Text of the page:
Germany, France, Italy and Spain became the latest countries Monday to suspend use of AstraZeneca’s COVID-19 vaccine over reports of dangerous blood clots in some recipients, though the company and European regulators have said there is no evidence the shot is to blame.
The EU drug regulatory agency called a meeting for Thursday to review experts’ findings on the AstraZeneca vaccine and decide whether action needs to be taken.
Germany’s health minister said the decision to suspend AstraZeneca shots was taken on the advice of the country’s vaccine regulator, the Paul Ehrlich Institute, which called for further investigation into seven cases of clots in the brains of people who had been vaccinated.
“Today’s decision is a purely precautionary measure,” Jens Spahn said.
French President Emmanuel Macron said his country will likewise suspend shots until at least Tuesday afternoon. Italy’s drug regulator announced a temporary ban, less than 24 hours after saying the “alarm” over the vaccine “wasn’t justified.” And Spain said it will stop using the vaccine for two weeks while experts review its safety.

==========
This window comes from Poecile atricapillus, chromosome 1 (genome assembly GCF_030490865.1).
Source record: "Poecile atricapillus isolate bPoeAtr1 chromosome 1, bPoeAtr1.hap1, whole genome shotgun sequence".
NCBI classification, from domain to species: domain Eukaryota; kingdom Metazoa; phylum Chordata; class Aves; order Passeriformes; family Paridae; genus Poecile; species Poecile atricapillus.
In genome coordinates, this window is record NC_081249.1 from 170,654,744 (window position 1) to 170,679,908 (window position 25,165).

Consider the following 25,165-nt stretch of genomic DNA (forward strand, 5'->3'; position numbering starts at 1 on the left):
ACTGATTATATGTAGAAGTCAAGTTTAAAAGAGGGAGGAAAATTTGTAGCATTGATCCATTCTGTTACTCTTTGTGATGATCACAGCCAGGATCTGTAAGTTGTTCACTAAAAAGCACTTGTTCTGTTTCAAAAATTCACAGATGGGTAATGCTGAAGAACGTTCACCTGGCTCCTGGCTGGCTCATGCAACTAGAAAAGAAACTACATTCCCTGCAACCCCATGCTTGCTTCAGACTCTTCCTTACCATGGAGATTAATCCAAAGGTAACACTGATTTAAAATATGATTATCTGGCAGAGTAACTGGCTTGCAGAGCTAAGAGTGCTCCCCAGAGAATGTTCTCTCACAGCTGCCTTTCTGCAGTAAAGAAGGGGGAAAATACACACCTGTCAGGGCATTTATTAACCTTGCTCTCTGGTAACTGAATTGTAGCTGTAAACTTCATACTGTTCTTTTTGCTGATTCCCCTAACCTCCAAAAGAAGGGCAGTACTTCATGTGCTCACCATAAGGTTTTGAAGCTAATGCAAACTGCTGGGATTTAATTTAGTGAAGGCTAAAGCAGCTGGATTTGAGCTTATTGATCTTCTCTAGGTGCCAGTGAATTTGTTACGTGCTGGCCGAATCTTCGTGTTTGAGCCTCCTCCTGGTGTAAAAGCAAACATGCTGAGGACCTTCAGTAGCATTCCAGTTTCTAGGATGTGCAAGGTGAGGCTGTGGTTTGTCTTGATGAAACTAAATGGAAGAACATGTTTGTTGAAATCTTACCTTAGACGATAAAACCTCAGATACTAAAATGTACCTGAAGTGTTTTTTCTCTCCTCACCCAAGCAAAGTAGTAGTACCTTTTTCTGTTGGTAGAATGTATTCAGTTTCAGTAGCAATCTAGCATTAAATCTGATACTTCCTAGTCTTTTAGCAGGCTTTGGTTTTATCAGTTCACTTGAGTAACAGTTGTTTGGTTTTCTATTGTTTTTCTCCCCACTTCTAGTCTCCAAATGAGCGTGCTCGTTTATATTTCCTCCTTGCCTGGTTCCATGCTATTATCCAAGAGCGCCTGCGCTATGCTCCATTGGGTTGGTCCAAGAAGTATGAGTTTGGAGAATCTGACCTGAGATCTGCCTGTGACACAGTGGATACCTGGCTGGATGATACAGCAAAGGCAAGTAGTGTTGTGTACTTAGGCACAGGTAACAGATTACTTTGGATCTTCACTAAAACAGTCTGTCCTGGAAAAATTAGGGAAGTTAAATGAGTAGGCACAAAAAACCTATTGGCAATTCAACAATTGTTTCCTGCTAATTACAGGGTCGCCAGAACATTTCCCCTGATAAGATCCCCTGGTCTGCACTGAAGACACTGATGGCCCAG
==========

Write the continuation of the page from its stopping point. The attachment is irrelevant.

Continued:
AstraZeneca said there have been 37 reports of blood clots out of more than 17 million people vaccinated in the 27-country European Union and Britain. The drugmaker said there is no evidence the vaccine carries an increased risk of clots.
In fact, it said the incidence of clots is much lower than would be expected to occur naturally in a general population of this size and is similar to that of other licensed COVID-19 vaccines.
The World Health Organization and the EU’s European Medicines Agency have also said that the data does not suggest the vaccine caused the clots and that people should continue to be immunized.